King talks tariffs, Trump’s recent foreign meetings
NOTE: Between when the video fades to black at 24:43 and when the video resumes, U.S. Rep. Steve King said, "I happen to be the most effective member of the United States Congress and, of course, my critics aren't going to look at that as it doesn't fit their narrative. I'd say something else," according a review of the audio recording by King's representative Andrea Easter.
Representative addresses racism challenges, effectiveness in Washington
Iowa’s 4th District U.S. Rep. Steve King, R-Kiron, started his Friday off in Spencer with a morning meeting attended by members of the Spencer Chamber of Commerce Ag Committee. After concluding his hour-long session with the local agriculture committee, the congressman sat down for a nearly half hour conversation with the Daily Reporter where he addressed the current tariff impact on his district, President Donald Trump’s recent diplomatic meetings with Russian President Vladimir Putin and North Korean leader Kim Jong Un as well as his proposed Birthright Citizenship Act, charges of racism and his perceived effectiveness in Washington, D.C.
Many of the questions posed to King came from submissions received by the Daily Reporter through social media avenues.
King called the tariff situation and its potential short- and long-term impacts on his district, as well as other agriculture producers across the country, a “very complex question,” noting that in the short-term, “they’ve already impacted the markets.”
“He (Trump) indicated that he wouldn’t hurt agriculture,” King said, “but how do you define that? I think it’s actually hurt agriculture by now.”
“In the short term it’s already hurt our farm markets,” the congressman claimed. “The tariffs that the Chinese have put on hit this congressional district harder than any other district in America. There are 435 districts, but we produce more pork and more soybeans than anybody else and of course that’s the central target of the of the retaliatory tariffs the Chinese have put on.”
King pointed to Larry Kudlow, chief economic advisor to the president, who has asked him to let it play out and allow Trump some months to negotiate, believing the president can bring this to a positive conclusion.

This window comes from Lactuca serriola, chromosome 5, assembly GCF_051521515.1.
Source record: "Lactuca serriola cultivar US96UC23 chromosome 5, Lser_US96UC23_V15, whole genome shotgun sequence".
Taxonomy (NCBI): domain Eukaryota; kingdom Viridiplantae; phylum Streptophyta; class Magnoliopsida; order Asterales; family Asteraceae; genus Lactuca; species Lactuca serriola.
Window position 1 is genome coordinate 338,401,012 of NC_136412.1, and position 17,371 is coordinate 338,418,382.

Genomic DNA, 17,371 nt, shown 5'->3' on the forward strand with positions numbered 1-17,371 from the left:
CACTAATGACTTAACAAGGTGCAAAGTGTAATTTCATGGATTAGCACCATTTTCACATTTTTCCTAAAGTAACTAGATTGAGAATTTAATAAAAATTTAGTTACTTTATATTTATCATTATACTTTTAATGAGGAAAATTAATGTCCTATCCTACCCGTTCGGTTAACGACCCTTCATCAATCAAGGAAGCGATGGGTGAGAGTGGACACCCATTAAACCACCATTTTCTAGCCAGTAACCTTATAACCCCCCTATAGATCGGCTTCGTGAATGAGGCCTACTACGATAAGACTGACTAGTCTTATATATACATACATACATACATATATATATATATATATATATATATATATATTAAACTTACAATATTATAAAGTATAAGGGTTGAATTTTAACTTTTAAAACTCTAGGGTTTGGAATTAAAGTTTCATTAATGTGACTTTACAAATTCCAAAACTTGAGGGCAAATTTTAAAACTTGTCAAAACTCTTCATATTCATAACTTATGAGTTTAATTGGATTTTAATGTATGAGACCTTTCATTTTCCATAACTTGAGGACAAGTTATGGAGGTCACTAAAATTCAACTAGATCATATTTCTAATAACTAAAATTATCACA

“That’s something that’s probably okay all the way up until the time the beans turn,” King said. “Then when the beans turn, then it gets serious. That’s not very far down the road. I’d say if we’re putting a date on the calendar, Labor Day. When we come back to work, the Tuesday after Labor Day, we need to have a lot better situation, at least on the near horizon, than we have today. That’s the message I’m taking back to Washington next week as well. I’ll be delivering that thing pretty strongly.”
He added, “I think the people out here say, ‘Alright, let’s stick with Mr. President,’ but we can’t do that unlimited and we sure don’t want to go into anything that looks like the '80s.”
King suggested, “We really do have a better hand to play. Our cards are better than the Chinese cards for example.”
He explained, “This will be resolved on the question of, ‘Do the Chinese need our market more than we need the Chinese market?’ They are so dependent on the U.S. market. If it hadn’t been for the U.S. market, the Chinese economy would not have been anywhere near the growth they have had the last 20 years or so. But if we play our cards just right, then we come out on top.”
King mentioned a young man from Farm Bureau who came to his office last week. During their conversation, the man asked King, “What’s it going to be like if I fire up my combine and I’m combining $7 beans?”
“I don’t want to see that either,” King said. “I lived through the '80s. We have that memory here of what that was like.”
Looking ahead, King said problems could appear if the current battling tariffs turn into a “long-term, full-fledged trade war.”
“I make the point that there are 7 billion people on the planet, we’re on our way to 9 billion people on the plant — they all have to eat. So these products that we produce are going to be sold somewhere. We have export lines and transportation and trade that flow over to Asia and particularly into China that are well established and are efficient. If we have to replace a China market by sending our soybeans to multiple different locations, we have to re-establish trade routes, re-establish trade negotiations in some of them and it would diversify. As it gets more complex we lose efficiency.”